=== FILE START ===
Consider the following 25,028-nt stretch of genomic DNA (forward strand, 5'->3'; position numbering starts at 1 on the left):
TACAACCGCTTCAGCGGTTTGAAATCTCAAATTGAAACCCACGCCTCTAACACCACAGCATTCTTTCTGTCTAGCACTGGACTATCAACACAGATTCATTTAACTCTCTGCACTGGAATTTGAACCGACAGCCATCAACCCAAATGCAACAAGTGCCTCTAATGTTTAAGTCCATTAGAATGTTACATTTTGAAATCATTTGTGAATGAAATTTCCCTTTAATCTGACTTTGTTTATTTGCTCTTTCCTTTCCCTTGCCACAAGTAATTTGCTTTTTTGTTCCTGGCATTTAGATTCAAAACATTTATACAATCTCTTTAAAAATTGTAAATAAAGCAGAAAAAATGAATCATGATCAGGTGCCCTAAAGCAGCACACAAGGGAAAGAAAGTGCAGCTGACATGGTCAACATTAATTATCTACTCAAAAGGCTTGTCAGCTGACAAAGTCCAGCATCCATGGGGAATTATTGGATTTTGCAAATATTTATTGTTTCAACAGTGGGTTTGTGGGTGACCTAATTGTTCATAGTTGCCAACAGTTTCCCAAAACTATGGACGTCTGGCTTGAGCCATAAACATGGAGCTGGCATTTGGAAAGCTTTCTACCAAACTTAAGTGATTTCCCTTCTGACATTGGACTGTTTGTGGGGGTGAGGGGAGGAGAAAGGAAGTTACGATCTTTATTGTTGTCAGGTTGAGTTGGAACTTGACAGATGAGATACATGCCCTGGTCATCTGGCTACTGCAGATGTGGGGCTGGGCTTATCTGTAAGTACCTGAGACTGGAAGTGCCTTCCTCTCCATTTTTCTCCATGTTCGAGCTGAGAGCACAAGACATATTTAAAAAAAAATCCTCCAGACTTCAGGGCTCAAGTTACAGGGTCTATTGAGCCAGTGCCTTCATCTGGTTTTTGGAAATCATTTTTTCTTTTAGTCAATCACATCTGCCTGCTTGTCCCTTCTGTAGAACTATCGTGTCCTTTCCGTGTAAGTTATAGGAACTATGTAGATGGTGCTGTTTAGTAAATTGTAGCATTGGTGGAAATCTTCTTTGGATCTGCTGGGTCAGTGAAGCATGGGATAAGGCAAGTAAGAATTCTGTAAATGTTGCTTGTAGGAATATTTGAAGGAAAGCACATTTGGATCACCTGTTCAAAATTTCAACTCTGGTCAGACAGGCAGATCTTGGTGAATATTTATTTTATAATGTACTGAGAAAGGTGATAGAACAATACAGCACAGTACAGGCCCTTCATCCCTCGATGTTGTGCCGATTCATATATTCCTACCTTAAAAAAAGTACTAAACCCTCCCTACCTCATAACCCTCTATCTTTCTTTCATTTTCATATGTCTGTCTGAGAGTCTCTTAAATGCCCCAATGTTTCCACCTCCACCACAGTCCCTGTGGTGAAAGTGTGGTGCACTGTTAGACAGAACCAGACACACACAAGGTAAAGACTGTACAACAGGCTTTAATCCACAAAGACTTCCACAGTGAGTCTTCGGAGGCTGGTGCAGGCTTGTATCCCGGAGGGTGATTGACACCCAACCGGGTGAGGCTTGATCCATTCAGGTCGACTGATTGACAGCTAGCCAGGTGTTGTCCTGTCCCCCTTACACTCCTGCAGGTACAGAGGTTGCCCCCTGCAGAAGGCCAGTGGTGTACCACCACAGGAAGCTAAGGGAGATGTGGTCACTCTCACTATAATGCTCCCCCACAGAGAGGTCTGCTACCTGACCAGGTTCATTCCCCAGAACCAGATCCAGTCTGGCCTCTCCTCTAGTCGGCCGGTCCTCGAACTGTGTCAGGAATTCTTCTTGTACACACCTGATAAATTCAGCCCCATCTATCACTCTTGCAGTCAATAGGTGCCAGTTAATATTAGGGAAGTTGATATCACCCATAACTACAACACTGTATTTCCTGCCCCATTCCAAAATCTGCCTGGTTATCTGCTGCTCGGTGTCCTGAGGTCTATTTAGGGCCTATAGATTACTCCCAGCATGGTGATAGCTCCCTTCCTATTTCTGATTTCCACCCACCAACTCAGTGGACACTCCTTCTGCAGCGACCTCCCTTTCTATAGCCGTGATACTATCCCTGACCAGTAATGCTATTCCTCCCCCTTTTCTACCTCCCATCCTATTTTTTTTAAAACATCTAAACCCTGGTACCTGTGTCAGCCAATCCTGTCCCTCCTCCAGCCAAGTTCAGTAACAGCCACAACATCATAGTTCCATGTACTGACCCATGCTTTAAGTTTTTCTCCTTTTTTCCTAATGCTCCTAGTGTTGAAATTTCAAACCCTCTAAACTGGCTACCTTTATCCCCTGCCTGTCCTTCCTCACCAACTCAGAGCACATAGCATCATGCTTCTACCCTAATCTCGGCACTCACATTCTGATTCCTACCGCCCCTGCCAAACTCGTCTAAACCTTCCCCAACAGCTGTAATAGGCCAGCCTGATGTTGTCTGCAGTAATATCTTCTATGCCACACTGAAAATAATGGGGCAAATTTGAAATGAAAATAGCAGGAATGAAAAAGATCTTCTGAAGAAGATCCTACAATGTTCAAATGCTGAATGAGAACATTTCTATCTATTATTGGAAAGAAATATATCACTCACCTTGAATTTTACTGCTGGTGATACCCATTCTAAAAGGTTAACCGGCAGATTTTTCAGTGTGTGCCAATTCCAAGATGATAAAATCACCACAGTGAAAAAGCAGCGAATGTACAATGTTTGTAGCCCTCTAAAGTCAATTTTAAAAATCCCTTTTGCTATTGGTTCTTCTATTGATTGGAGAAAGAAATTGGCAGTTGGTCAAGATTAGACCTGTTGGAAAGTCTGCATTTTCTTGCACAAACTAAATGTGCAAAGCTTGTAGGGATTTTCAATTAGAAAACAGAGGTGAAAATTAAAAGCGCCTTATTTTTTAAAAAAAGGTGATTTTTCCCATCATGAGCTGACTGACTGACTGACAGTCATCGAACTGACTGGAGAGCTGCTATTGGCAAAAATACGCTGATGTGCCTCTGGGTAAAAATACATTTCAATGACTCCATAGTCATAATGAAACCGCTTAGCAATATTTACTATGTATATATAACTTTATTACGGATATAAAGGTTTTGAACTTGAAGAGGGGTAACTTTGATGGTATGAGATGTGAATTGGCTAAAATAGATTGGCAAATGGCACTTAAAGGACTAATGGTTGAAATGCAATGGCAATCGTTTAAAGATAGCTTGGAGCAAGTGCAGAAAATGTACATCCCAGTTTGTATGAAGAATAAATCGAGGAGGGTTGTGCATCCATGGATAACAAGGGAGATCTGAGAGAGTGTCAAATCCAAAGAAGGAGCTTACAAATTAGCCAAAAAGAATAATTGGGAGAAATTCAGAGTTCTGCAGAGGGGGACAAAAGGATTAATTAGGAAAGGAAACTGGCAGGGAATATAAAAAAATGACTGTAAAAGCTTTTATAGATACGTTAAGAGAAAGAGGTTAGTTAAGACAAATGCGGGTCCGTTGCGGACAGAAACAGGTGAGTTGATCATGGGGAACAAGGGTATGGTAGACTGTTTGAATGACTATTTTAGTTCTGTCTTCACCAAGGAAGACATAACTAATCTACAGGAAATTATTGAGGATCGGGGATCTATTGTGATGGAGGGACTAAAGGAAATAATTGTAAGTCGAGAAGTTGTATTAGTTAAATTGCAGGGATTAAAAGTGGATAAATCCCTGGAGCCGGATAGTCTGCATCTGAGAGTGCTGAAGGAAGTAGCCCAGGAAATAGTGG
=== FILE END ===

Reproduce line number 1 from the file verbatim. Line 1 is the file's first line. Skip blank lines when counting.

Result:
Consider the following 25,028-nt stretch of genomic DNA (forward strand, 5'->3'; position numbering starts at 1 on the left):